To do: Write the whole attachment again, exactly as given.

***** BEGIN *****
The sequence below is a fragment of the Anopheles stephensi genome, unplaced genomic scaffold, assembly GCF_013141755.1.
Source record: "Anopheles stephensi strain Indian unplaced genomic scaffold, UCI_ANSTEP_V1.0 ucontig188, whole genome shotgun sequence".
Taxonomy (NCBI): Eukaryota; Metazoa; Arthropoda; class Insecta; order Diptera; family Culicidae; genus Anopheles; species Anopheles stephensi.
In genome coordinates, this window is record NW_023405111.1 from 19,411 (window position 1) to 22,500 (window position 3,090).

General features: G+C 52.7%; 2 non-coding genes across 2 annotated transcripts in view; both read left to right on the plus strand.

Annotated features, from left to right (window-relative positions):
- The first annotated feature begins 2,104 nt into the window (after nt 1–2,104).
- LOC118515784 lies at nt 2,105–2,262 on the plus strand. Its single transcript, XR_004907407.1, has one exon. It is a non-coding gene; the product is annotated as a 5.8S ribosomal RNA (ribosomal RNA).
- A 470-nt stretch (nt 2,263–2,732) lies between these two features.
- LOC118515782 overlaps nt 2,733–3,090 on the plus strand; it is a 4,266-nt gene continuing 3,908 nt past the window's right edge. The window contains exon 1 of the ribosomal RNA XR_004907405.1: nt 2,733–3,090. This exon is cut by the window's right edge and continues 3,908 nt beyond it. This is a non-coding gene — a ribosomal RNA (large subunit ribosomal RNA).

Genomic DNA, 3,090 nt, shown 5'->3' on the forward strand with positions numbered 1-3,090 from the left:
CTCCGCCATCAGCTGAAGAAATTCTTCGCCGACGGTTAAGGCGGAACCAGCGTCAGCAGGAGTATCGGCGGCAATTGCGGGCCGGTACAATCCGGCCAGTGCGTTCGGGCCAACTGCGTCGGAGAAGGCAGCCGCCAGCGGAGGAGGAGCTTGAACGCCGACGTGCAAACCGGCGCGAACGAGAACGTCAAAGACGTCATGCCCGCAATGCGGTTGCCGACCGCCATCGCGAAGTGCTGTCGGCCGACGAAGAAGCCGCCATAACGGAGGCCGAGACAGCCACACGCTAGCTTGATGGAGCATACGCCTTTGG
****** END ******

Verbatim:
The sequence below is a fragment of the Anopheles stephensi genome, unplaced genomic scaffold, assembly GCF_013141755.1.
Source record: "Anopheles stephensi strain Indian unplaced genomic scaffold, UCI_ANSTEP_V1.0 ucontig188, whole genome shotgun sequence".
Taxonomy (NCBI): Eukaryota; Metazoa; Arthropoda; class Insecta; order Diptera; family Culicidae; genus Anopheles; species Anopheles stephensi.
In genome coordinates, this window is record NW_023405111.1 from 19,411 (window position 1) to 22,500 (window position 3,090).

General features: G+C 52.7%; 2 non-coding genes across 2 annotated transcripts in view; both read left to right on the plus strand.

Annotated features, from left to right (window-relative positions):
- The first annotated feature begins 2,104 nt into the window (after nt 1–2,104).
- LOC118515784 lies at nt 2,105–2,262 on the plus strand. Its single transcript, XR_004907407.1, has one exon. It is a non-coding gene; the product is annotated as a 5.8S ribosomal RNA (ribosomal RNA).
- A 470-nt stretch (nt 2,263–2,732) lies between these two features.
- LOC118515782 overlaps nt 2,733–3,090 on the plus strand; it is a 4,266-nt gene continuing 3,908 nt past the window's right edge. The window contains exon 1 of the ribosomal RNA XR_004907405.1: nt 2,733–3,090. This exon is cut by the window's right edge and continues 3,908 nt beyond it. This is a non-coding gene — a ribosomal RNA (large subunit ribosomal RNA).

Genomic DNA, 3,090 nt, shown 5'->3' on the forward strand with positions numbered 1-3,090 from the left:
CTCCGCCATCAGCTGAAGAAATTCTTCGCCGACGGTTAAGGCGGAACCAGCGTCAGCAGGAGTATCGGCGGCAATTGCGGGCCGGTACAATCCGGCCAGTGCGTTCGGGCCAACTGCGTCGGAGAAGGCAGCCGCCAGCGGAGGAGGAGCTTGAACGCCGACGTGCAAACCGGCGCGAACGAGAACGTCAAAGACGTCATGCCCGCAATGCGGTTGCCGACCGCCATCGCGAAGTGCTGTCGGCCGACGAAGAAGCCGCCATAACGGAGGCCGAGACAGCCACACGCTAGCTTGATGGAGCATACGCCTTTGG